The most crushing line from Lupita Nyong’o’s op-ed about Harvey Weinstein

October 21, 2017

Actor Lupita Nyong’o was introduced to the world in 12 Years a Slave, for which she won the Best Supporting Actress Oscar. But before she had international success, Lupita was a student at the Yale School of Drama, looking to pursue a career in acting. It’s during this time that Nyong’o alleges producer Harvey Weinstein sexually harassed her in an op-ed for The New York Times. And while Nyong’o’s story about Weinstein is far too familiar, it’s stomach-churning nonetheless — and there’s one particular line that will remind you why so many victims of sexual abuse don’t come forward.

Dia Dipasupil/Getty Images

Actor Lupita Nyong’o was introduced to the world in 12 Years a Slave, for which she won the Best Supporting Actress Oscar. But before she had international success, Lupita was a student at the Yale School of Drama, looking to pursue a career in acting. It’s during this time that Nyong’o alleges producer Harvey Weinstein sexually harassed her in an op-ed for The New York Times. And while Nyong’o’s story about Weinstein is far too familiar, it’s stomach-churning nonetheless — and there’s one particular line that will remind you why so many victims of sexual abuse don’t come forward.

There are a number of disturbing allegations in Lupita Nyong’o’s op-ed about her encounters with Harvey Weinstein, which The New York Times published on October 19th: That Weinstein told the waiter who was serving them during their first one-on-one encounter, “Get her what I tell you to get her. I’m the one paying the bill.” That he attempted to remove his pants as she massaged him (which she did in order to avoid having him massaging her). That Weinstein told her when she declined to go into a hotel room with him that she had to be willing to do that type of thing if she wanted to be an actress.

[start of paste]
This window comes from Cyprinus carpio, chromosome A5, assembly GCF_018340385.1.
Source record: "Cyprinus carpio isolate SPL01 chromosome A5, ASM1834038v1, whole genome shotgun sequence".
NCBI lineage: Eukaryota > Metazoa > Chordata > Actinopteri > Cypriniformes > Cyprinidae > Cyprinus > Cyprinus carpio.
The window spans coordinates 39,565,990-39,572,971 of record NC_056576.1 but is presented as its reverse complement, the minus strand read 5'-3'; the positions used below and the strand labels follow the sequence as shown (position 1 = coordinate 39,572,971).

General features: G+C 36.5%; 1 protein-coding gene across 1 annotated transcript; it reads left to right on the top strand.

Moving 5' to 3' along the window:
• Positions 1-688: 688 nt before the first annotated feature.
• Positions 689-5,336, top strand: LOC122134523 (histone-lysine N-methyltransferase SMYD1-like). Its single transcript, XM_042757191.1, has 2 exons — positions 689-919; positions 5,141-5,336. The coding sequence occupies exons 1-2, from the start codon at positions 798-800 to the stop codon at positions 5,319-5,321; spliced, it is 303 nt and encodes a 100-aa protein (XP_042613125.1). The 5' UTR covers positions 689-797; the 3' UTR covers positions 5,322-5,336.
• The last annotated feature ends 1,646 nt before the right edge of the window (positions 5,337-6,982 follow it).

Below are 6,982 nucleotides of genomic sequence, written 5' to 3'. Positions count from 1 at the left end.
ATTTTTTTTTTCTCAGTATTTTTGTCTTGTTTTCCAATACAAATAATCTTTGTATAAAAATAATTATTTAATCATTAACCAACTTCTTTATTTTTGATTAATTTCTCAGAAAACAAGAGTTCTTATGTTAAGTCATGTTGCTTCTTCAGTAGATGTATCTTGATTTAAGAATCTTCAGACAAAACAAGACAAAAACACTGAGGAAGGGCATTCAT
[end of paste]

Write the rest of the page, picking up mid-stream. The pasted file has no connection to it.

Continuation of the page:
Lupita Nyong’o poses with her Oscar
Jason LaVeris/WireImage via Getty Images

However, the most crushing part of her piece may be when she explained why she hadn’t come forward before. Nyong’o wrote:

“I did not know that things could change. I did not know that anybody wanted things to change.”

This statement echoes something else she said that many victims of sexual harassment, assault, and abuse feel:

“I also did not know that there was a world in which anybody would care about my experience with him.”

Nyong’o explained that she rationalized Weinstein’s treatment of her for numerous reasons, including that the movie industry often blurs the line between professional and intimate. But her statement about feeling like no one cared to change things are universal to anyone who has experienced sexual abuse, regardless of their career.

Lupita said that, before writing her NYT op-ed piece, she had joined in a “conspiracy of silence that has allowed this predator to prowl for so many years.” She also noted that, like many victims, she blamed herself.

But now that the world is talking about sexual abuse, people exploiting their power, and Weinstein specifically, Nyong’o hopes people will continue speaking up.

“Now that we are speaking, let us never shut up about this kind of thing,” Nyong’o wrote. “I speak up to contribute to the end of the conspiracy of silence.”

So while Nyong’o may have once worried that nobody would care to change things, her story is a testament to the fact that one person bold enough to speak up can contribute to powerful change. Let her experience be an example of how people do care, of how people do want to change the world for the better, and that you never have to suffer alone in silence.

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